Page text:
Resource limits and performance optimization for Office Add-ins

To create the best experience for your users, ensure that your Office Add-in performs within specific limits for CPU core and memory usage, reliability, and, for Outlook add-ins, the response time for evaluating regular expressions. These run-time resource usage limits apply to add-ins running on Office clients for Windows and OS X, but not Office Online, Outlook Web App, or OWA for Devices.

You can also optimize the performance of your add-ins on desktop and mobile devices by optimizing the use of resources in your add-in design and implementation.

Resource usage limits for add-ins

Run-time resource usage limits apply to all types of Office Add-ins. These limits help ensure performance for your users and mitigate denial-of-service attacks. Be sure to test your Office Add-in on your target host application by using a range of possible data, and measure its performance against the following run-time usage limits:

  • CPU core usage - A single CPU core usage threshold of 90%, observed three times in default 5-second intervals.

    The default interval for a host rich client to check CPU core usage is every 5 seconds. If the host client detects the CPU core usage of an add-in is above the threshold value, it displays a message asking if the user wants to continue running the add-in. If the user chooses to continue, the host client does not ask the user again during that edit session. Administrators might want to use the AlertInterval registry key to raise the threshold to reduce the display of this warning message if users run CPU-intensive add-ins.

  • Memory usage - A default memory usage threshold that is dynamically determined based on the available physical memory of the device.

    By default, when a host rich client detects that physical memory usage on a device exceeds 80% of the available memory, the client starts monitoring the add-in's memory usage, at a document level for content and task pane add-ins, and at a mailbox level for Outlook add-ins. At a default interval of 5 seconds, the client warns the user if physical memory usage for a set of add-ins at the document or mailbox level exceeds 50%. This memory usage limit uses physical rather than virtual memory to ensure performance on devices with limited RAM, such as tablets. Administrators can override this dynamic setting with an explicit limit by using the MemoryAlertThreshold Windows registry key as a global setting, ir adjust the alert interval by using the AlertInterval key as a global setting.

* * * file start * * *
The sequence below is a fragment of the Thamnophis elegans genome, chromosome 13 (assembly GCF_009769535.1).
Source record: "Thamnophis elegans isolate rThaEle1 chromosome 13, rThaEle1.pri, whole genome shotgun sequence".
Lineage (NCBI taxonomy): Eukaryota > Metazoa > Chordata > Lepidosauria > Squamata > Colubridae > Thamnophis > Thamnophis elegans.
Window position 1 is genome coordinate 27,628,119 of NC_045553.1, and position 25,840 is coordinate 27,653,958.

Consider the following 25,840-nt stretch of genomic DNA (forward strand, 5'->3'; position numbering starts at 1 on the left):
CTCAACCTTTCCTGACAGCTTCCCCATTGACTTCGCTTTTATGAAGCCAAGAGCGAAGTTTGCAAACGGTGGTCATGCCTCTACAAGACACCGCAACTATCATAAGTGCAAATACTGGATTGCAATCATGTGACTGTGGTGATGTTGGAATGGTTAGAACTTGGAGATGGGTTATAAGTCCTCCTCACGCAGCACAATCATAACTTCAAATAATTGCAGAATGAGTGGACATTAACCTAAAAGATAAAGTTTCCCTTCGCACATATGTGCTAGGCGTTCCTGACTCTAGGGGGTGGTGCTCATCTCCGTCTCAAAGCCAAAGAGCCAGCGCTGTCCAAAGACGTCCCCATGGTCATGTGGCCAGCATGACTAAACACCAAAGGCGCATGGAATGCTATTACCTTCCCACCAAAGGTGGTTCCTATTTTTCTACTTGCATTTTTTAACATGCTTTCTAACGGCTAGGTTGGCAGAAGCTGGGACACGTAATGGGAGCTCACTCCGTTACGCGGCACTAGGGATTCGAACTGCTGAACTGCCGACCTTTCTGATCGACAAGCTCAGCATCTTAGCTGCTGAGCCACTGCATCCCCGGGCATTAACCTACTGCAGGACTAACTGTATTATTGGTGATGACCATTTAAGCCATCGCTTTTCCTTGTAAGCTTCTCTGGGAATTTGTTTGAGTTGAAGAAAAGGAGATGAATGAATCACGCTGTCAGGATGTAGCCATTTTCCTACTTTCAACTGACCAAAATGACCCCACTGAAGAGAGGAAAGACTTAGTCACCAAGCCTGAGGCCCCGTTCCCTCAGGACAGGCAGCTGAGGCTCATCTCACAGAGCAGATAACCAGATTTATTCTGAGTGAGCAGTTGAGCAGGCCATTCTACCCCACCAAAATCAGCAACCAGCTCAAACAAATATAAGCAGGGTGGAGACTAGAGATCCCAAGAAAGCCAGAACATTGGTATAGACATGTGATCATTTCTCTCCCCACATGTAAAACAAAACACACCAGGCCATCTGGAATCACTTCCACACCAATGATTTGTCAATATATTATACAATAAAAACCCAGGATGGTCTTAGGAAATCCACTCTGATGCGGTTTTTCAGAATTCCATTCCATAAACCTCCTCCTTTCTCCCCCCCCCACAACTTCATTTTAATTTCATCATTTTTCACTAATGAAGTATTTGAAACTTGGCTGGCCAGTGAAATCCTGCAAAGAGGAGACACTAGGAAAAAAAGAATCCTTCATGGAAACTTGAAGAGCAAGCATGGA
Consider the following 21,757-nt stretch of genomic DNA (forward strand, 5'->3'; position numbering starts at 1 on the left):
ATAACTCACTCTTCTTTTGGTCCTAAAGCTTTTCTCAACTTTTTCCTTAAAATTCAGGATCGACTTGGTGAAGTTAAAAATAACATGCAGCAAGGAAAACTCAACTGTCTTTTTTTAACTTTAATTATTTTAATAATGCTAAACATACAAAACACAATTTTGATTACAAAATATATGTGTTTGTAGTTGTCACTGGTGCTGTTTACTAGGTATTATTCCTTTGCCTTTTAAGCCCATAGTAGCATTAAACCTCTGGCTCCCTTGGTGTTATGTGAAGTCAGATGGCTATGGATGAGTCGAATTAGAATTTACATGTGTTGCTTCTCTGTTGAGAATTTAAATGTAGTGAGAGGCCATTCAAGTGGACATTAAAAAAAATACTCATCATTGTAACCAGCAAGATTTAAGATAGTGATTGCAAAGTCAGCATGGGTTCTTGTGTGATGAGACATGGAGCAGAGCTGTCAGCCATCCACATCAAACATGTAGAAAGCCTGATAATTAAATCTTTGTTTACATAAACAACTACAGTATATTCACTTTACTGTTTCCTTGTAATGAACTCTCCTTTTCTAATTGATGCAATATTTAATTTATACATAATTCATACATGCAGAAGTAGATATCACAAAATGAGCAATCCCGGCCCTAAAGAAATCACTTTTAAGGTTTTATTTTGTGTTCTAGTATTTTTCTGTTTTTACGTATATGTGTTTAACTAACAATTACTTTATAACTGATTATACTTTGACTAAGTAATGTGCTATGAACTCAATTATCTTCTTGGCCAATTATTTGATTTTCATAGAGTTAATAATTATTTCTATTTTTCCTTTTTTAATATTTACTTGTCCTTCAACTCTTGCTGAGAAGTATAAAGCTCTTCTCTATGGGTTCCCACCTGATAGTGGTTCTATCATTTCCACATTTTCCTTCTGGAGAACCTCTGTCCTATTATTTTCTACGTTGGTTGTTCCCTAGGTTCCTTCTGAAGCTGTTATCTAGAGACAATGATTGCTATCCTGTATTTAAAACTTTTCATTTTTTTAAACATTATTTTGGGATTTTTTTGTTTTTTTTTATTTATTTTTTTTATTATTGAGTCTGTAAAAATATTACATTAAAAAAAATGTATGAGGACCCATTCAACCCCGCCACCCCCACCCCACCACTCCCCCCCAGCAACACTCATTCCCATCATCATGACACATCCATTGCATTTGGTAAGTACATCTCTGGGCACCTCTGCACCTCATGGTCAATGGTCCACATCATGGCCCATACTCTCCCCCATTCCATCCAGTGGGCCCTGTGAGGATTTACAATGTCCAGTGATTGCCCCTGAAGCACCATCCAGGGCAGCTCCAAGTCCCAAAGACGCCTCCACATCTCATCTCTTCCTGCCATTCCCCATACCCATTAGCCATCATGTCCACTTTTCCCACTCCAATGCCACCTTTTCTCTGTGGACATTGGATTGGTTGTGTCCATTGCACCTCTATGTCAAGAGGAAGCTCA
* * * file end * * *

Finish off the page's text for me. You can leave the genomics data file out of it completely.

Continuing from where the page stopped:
• Crash tolerance - A default limit of four crashes for an add-in.

    Administrators can adjust the threshold for crashes by using the RestartManagerRetryLimit registry key.

  • Application blocking - Prolonged unresponsiveness threshold of 5 seconds for an add-in.

    This affects the user's experiences of the add-in and the host application. When this occurs, the host application automatically restarts all the active add-ins for a document or mailbox (where applicable), and warns the user as to which add-in became unresponsive. Add-ins can reach this threshold when they do not regularly yield processing while performing long-running tasks. There are techniques to ensure that blocking does not occur. Administrators cannot override this threshold.

Outlook add-ins

If any Outlook add-in exceeds the preceding thresholds for CPU core or memory usage, or tolerance limit for crashes, Outlook disables the add-in. The Exchange Admin Center displays the disabled status of the app.


Even though only the Outlook rich clients and not Outlook Web App or OWA for Devices monitor resource usage, if a rich client disables an Outlook add-in, that add-in is also disabled for use in Outlook Web App and OWA for Devices.

In addition to the CPU core, memory, and reliability rules, Outlook add-ins should observe the following rules on activation:

  • Regular expressions response time - A default threshold of 1,000 milliseconds for Outlook to evaluate all regular expressions in the manifest of an Outlook add-in. Exceeding the threshold causes Outlook to retry evaluation at a later time.

    Using a group policy or application-specific setting in the Windows registry, administrators can adjust this default threshold value of 1,000 milliseconds in the OutlookActivationAlertThreshold setting. For more information, see Overriding resource usage settings for performance of Office Add-ins.

  • Regular expressions re-evaluation - A default limit of three times for Outlook to reevaluate all the regular expressions in a manifest. If evaluation fails all three times by exceeding the applicable threshold (which is either the default of 1,000 milliseconds or a value specified by OutlookActivationAlertThreshold, if that setting exists in the Windows registry), Outlook disables the Outlook add-in. The Exchange Admin Center displays the disabled status, and the add-in is disabled for use in the Outlook rich clients, Outlook Web App and OWA for Devices.

    Using a group policy or application-specific setting in the Windows registry, administrators can adjust this number of times to retry evaluation in the OutlookActivationManagerRetryLimit setting. For more information, see Overriding resource usage settings for performance of Office Add-ins.

Task pane and content add-ins

If any content or task pane add-in exceeds the preceding thresholds on CPU core or memory usage, or tolerance limit for crashes, the corresponding host application displays a warning for the user. At this point, the user can do one of the following: